Friday, March 30, 2007

Does a toilet have a pulley inside it?

From time to time, I check on the keywords that bring people to my blog.

I'm not sure if I should be proud of the fact that my blog ranks sixth in the worldwide google rankings for the query does a toilet have a pulley inside it

Some people do make weird queries, some quite obviously absolutely nothing to do with me.

For example, I still don't understand what this blog has to do with women peeing on deck, but that brought one hopeful, though presumably disappointed, reader.

Thursday, March 29, 2007

Staying on top

That rust is persistent!

Staying on topI'm determined to stay on top of it, thinking a little bit of work now will save having a big rust busting session sometime later, when all the rest of Lady Jane has finally been painted.

First a dab of primer on all the little patches where rust has been showing up, followed by a lick or two of white paint.

Mostly the rust is showing through where the paint has been chipped for one reason or other, others must be because the underlying rust was not cleaned out enough.

The repeat offenders will get the needle gun treatment next time.

Overall though, it's good to see that the paintwork is holding up pretty well so far.

Tuesday, March 27, 2007

Rescue

I was just in the middle of boiling the kettle for another cuppa tea, when Sunday morning's relative tranquility was interrupted by a big commotion, lots of screaming and shouting from what sounded like the other side of the river.

After wandering out on deck for a look, I saw a rowing boat upturned in the middle of the river with two very distressed people clinging on and shouting for help.

There was no sign of any safety boat, or anybody else for that matter.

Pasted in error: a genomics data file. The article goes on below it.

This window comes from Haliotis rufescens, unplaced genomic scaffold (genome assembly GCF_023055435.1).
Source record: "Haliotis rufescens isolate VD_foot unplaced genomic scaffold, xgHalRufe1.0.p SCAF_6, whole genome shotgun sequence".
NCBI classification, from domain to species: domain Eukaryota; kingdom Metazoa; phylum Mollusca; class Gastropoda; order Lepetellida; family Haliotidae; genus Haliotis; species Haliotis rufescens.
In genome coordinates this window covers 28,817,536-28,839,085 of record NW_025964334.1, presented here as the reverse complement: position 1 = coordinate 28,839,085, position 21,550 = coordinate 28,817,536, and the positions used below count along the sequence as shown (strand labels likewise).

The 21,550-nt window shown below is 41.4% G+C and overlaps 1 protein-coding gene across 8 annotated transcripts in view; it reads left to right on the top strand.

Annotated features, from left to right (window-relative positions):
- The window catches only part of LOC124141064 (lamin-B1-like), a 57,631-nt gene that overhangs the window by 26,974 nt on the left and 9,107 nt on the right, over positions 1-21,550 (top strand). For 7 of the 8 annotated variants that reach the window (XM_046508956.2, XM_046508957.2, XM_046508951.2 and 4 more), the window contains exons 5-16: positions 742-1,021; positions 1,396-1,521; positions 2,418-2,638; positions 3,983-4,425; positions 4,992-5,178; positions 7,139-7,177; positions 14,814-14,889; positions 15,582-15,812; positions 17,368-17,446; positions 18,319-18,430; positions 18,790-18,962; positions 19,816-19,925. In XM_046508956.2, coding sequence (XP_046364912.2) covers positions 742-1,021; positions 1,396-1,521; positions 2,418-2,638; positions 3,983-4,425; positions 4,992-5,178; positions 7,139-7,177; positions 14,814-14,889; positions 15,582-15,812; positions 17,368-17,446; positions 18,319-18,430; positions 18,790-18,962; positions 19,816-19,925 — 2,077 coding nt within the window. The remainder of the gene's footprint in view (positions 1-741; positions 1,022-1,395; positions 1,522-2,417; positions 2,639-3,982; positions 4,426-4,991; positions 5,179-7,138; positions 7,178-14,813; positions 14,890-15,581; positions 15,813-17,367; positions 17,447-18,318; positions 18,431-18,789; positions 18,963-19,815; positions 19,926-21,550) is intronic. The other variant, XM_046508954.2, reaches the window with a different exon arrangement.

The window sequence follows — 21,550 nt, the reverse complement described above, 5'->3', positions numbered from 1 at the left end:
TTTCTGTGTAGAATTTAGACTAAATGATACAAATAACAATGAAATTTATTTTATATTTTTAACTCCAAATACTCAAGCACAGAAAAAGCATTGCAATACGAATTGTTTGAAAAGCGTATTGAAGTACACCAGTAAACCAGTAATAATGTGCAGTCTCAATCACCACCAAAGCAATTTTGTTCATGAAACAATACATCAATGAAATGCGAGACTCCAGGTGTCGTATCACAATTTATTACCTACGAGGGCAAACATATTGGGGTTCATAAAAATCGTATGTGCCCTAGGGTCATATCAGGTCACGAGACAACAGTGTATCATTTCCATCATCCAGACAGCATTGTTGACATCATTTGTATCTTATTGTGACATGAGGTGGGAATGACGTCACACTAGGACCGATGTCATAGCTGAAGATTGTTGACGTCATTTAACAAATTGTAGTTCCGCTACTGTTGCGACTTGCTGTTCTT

This was nothing like the overturning event of the previous day.

No time for pictures, no time for shoes even.

I grabbed the rib keys, climbed off Lady Jane, ran to the rib, unchained it, turned on the battery isolator, lowered the engine, turned on the fuel, put in the kill chord, set the start lever, got the key in, pushed in the choke and eventually started the engine.

This all seemed to take forever, with the screams growing louder. The rib was out of sight of the people by the upturned boat, so they had no idea help was to hand.

A quick dash across the river, probably above the 6 knot speed limit, put me alongside them in no time.

I recall from my RYA powerboat training that I should leave the rib engine off and drift alongside people in the water, the execution of which I felt quite pleased with given the circumstances.

The two distressed people turned out to be young girls, who were looking somewhat less than their best by then.

What the RYA powerboat training did not cover was just how hard it is to pull a body out of the water, even a willing participant, and into the rib.

After getting the first lass aboard, their safety boat had come alongside me so I had help heaving the second girl on board.